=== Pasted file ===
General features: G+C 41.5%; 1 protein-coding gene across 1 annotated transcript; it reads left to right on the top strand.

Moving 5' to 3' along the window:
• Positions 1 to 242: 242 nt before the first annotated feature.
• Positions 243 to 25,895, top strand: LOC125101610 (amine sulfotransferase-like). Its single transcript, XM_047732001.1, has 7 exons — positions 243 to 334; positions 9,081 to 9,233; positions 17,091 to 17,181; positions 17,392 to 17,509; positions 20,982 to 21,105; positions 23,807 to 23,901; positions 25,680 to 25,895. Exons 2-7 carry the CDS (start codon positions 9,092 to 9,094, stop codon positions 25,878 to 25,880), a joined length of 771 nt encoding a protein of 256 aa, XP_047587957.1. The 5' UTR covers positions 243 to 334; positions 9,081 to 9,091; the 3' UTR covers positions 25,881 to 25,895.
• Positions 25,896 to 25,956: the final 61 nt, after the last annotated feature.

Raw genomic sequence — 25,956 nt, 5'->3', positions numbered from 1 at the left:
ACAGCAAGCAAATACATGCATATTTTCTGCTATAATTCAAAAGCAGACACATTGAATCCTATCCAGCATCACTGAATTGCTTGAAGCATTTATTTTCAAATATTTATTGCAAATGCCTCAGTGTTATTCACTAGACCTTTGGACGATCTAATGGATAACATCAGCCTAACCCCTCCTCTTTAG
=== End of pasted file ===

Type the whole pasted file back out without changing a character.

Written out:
General features: G+C 41.5%; 1 protein-coding gene across 1 annotated transcript; it reads left to right on the top strand.

Moving 5' to 3' along the window:
• Positions 1 to 242: 242 nt before the first annotated feature.
• Positions 243 to 25,895, top strand: LOC125101610 (amine sulfotransferase-like). Its single transcript, XM_047732001.1, has 7 exons — positions 243 to 334; positions 9,081 to 9,233; positions 17,091 to 17,181; positions 17,392 to 17,509; positions 20,982 to 21,105; positions 23,807 to 23,901; positions 25,680 to 25,895. Exons 2-7 carry the CDS (start codon positions 9,092 to 9,094, stop codon positions 25,878 to 25,880), a joined length of 771 nt encoding a protein of 256 aa, XP_047587957.1. The 5' UTR covers positions 243 to 334; positions 9,081 to 9,091; the 3' UTR covers positions 25,881 to 25,895.
• Positions 25,896 to 25,956: the final 61 nt, after the last annotated feature.

Raw genomic sequence — 25,956 nt, 5'->3', positions numbered from 1 at the left:
ACAGCAAGCAAATACATGCATATTTTCTGCTATAATTCAAAAGCAGACACATTGAATCCTATCCAGCATCACTGAATTGCTTGAAGCATTTATTTTCAAATATTTATTGCAAATGCCTCAGTGTTATTCACTAGACCTTTGGACGATCTAATGGATAACATCAGCCTAACCCCTCCTCTTTAG